Piotr Ilitch Tchaikovsky – Symphony No. 2 “Little Russian”
Pyotr Ilyich Tchaikovsky’s Symphony No. 2 in C minor, Op. 17 was composed in 1872. One of Tchaikovsky’s joyful compositions, it was successful right from its premiere and also won the favor of the group of nationalistic Russian composers known as “The Five”, led by Mily Balakirev. Because Tchaikovsky used three Ukrainian folk songs to great effect in this work, it was nicknamed the “Little Russian” (Russian: Малороссийская, Malorossiyskaya) by Nikolay Kashkin, a friend of the composer as well as a well-known musical critic of Moscow. Ukraine was at that time frequently called “Little Russia”.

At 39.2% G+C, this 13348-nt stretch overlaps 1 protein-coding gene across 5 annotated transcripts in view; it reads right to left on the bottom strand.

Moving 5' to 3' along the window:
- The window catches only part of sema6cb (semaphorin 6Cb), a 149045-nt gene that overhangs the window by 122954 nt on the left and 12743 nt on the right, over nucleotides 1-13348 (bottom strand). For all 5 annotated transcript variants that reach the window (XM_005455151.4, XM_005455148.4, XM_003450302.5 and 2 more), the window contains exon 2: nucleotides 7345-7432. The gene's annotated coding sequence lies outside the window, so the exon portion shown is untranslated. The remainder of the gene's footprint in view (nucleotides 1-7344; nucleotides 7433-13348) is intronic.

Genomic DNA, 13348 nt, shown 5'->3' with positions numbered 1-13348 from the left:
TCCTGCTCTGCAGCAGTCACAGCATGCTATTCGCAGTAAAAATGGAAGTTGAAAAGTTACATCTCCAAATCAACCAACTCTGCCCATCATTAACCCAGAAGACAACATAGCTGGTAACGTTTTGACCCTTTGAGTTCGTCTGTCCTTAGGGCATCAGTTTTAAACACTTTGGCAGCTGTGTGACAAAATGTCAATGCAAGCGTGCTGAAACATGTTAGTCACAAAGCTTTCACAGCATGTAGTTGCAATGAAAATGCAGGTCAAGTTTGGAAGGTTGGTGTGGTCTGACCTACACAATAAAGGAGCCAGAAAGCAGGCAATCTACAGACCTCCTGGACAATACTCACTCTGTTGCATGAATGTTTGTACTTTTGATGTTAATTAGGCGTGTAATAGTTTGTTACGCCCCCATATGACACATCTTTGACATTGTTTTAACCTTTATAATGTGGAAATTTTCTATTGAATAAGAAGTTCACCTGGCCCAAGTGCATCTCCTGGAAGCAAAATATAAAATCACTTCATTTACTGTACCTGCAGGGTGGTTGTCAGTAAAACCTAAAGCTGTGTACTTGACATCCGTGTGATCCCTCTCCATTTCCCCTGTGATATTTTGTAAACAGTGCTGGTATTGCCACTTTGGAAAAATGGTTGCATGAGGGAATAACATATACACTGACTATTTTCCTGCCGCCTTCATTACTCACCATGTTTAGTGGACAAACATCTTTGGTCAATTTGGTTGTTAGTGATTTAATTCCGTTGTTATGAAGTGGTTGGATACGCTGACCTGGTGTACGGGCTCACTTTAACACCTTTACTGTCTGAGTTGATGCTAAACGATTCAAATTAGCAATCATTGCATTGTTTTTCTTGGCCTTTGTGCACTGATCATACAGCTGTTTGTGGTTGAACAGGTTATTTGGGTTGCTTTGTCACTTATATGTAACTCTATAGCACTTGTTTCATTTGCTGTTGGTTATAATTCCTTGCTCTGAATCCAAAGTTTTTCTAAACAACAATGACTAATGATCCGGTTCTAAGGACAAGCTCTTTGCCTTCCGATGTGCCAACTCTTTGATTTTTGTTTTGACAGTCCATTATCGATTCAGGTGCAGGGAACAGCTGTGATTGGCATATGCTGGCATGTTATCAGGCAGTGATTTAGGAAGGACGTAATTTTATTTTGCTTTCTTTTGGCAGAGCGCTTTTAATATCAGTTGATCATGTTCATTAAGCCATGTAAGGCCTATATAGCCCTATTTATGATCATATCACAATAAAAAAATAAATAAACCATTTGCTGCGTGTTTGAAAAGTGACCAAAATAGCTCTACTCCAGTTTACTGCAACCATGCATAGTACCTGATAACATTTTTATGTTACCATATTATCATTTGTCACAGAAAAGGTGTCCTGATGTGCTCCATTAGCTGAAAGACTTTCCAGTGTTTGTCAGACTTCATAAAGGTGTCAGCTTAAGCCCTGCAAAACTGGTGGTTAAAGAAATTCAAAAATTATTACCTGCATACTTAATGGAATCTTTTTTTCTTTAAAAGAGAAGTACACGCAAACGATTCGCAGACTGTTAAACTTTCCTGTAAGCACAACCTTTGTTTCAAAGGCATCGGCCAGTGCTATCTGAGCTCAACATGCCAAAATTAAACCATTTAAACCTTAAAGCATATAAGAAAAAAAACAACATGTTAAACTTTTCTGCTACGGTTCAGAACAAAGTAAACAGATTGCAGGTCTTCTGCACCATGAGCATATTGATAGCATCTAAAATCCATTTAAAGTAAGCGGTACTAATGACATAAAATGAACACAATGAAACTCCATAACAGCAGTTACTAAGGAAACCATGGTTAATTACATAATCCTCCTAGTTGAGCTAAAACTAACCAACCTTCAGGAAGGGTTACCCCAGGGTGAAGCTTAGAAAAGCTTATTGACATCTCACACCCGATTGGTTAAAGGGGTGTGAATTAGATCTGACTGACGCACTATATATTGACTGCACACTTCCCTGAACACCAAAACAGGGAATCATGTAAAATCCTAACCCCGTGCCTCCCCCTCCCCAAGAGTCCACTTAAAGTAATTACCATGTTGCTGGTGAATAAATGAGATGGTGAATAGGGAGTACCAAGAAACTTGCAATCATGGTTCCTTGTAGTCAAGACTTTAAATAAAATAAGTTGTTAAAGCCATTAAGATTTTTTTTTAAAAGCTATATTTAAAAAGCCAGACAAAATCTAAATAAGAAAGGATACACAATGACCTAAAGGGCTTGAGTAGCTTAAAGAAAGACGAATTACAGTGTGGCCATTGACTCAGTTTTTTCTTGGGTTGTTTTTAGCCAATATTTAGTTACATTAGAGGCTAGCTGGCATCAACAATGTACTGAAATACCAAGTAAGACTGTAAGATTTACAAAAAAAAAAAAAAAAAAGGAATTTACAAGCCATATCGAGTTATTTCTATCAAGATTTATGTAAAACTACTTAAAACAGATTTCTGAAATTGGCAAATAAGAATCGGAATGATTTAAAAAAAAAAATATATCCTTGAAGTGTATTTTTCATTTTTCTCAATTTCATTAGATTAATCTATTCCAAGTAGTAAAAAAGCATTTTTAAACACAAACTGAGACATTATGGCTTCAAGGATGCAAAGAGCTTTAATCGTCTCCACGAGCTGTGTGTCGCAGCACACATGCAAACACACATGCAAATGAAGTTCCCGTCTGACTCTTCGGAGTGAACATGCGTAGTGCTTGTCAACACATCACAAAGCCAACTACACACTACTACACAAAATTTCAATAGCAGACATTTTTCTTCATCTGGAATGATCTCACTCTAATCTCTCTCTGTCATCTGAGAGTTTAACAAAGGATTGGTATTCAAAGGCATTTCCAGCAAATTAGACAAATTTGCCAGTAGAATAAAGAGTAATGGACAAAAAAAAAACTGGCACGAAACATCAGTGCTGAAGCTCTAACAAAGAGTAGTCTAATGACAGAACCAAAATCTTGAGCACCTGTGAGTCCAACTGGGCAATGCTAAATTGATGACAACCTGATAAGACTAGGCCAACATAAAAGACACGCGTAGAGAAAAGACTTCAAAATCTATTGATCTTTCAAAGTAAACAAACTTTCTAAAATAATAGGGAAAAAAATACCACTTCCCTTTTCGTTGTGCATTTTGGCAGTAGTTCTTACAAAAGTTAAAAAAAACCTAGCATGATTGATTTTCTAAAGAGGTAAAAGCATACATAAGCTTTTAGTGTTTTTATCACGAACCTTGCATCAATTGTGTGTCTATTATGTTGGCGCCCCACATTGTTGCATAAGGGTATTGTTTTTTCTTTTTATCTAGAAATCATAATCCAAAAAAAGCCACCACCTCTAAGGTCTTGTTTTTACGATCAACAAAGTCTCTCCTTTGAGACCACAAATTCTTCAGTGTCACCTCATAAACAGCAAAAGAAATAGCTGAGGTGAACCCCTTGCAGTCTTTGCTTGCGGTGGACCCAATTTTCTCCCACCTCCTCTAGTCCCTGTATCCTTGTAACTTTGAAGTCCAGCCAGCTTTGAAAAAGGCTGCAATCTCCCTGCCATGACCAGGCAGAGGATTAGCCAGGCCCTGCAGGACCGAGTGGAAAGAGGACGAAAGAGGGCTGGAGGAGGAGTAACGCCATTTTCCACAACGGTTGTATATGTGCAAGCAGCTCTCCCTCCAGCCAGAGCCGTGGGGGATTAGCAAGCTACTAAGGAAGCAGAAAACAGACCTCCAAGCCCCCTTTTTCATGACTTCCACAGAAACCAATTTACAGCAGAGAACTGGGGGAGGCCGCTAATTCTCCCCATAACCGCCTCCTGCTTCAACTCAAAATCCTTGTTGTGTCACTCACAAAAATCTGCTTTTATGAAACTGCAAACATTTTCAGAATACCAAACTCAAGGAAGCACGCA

Despite its initial success, Tchaikovsky was not satisfied with the symphony. He revised the work extensively in 1879–80, substantially rewriting the opening movement and shortening the finale. This revision is the version of the symphony usually performed today, although there have also been supporters of the original version. Among those advocates was the composer’s friend and former student, Sergei Taneyev, who was himself a noted composer and pedagogue.
1. Andante Sostenuto – Allegro vivo
2. Andante Marziale, quasi moderato
3. Scherzo – Allegro molto vivace
4. Finale – Moderato assai